Eurofer complains about high energy prices

According to the steel association, the Energy and Environmental State Aid offers only limited protection from increases in electricity prices.

“We appreciate the aim of the guidelines that the energy intensive industry, such as steel industry should be protected from artificial increase in electricity prices due to support offered to preferred energy generation technologies”, Gordon Moffat comments on the adoption of the new guidelines for energy and environmental state aid by the European Commission and adds, “however the 15 per cent minimum contribution to national renewables subsidies will still lead to a further substantial increase in energy costs for many energy intensive companies in the EU, costs which competitors do not have to bear”.
“The problem is”, says Moffat, “not the exemptions for industry but the subsidies themselves. Industrial electricity prices are already today higher than in most other countries on the globe and twice as high as in the US. We cannot operate an industry that is producing globally traded products such as steel where you have differentials in cost that are so horrendous”, stresses Gordon Moffat, Director General Eurofer the starting position for the need for new energy and environmental state aid guidelines.
“Green policies have had the greatest impact on energy prices, especially subsidies for renewables, which have completely de-stabilised the energy markets in Europe”, Moffat says. Since 2008, a large part of the public expenditure assessed has served to promote renewable energy, such as wind and solar energy. Increasingly, Member States have granted State aid also to measures such as energy infrastructure projects or security of supply measures.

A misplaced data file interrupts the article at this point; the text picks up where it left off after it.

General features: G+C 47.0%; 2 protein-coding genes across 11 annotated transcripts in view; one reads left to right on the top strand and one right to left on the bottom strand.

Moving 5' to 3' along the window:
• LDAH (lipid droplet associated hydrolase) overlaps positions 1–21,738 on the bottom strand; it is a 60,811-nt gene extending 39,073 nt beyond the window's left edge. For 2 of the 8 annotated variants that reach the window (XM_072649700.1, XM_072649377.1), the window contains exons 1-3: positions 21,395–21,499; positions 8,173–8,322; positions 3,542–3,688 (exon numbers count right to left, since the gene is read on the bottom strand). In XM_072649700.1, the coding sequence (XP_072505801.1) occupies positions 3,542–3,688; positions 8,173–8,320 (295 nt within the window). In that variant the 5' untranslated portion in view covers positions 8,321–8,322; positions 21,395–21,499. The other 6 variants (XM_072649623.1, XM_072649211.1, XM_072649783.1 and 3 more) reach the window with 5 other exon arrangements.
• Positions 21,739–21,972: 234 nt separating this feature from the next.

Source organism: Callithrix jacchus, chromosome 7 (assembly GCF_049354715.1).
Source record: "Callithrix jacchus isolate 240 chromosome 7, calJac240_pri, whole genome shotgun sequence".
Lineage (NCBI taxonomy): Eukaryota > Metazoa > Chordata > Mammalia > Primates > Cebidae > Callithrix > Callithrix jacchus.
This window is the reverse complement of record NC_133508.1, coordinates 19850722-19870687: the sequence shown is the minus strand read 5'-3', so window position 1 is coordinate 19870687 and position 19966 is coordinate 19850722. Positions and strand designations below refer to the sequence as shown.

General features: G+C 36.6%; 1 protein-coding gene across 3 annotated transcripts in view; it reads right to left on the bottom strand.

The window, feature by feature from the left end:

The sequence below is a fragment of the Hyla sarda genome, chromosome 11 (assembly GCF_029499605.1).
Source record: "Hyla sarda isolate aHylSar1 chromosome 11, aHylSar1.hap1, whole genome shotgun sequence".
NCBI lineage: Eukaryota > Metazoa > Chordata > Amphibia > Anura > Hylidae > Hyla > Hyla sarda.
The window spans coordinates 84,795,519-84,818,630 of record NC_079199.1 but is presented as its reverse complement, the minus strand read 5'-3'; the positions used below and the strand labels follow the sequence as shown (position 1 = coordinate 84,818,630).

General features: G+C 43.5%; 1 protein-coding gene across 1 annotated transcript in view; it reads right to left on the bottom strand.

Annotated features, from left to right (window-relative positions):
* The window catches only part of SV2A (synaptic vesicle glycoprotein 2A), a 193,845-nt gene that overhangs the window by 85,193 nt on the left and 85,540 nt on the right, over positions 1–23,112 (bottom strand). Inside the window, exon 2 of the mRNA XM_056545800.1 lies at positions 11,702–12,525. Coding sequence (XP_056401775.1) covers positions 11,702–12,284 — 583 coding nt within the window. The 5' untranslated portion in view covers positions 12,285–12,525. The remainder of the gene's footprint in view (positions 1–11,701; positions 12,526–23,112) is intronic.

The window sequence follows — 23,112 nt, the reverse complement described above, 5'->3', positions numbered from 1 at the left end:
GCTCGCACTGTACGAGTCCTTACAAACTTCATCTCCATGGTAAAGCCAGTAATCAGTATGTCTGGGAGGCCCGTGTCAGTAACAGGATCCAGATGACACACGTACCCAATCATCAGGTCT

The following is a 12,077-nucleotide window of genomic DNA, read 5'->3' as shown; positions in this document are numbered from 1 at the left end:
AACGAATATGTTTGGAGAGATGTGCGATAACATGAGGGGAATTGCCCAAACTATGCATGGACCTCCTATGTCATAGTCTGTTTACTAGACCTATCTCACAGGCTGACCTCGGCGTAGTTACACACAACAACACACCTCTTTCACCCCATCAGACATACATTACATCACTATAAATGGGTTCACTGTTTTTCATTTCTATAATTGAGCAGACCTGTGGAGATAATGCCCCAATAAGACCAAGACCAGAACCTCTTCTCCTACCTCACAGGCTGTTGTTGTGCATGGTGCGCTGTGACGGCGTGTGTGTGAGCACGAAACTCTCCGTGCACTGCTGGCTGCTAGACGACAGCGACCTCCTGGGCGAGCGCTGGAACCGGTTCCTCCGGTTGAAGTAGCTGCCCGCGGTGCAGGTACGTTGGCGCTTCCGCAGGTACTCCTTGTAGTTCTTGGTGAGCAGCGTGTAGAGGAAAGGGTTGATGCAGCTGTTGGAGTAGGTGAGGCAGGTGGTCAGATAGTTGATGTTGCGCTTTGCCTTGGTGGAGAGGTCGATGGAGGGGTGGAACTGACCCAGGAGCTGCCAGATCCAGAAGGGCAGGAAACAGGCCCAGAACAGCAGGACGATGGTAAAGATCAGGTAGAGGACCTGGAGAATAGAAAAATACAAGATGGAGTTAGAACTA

Therefore the new State Aid guideline is the most urgent issue for energy intensive sectors. The 2030 framework should be based on the principle of energy supply at affordable and competitive prices.
The new Guidelines define criteria for assessing public support to energy or environmental projects and aim at helping Member States to design measures that contribute to reaching their 2020 climate targets, while ensuring they are cost-effective and do not cause undue distortions of competition.


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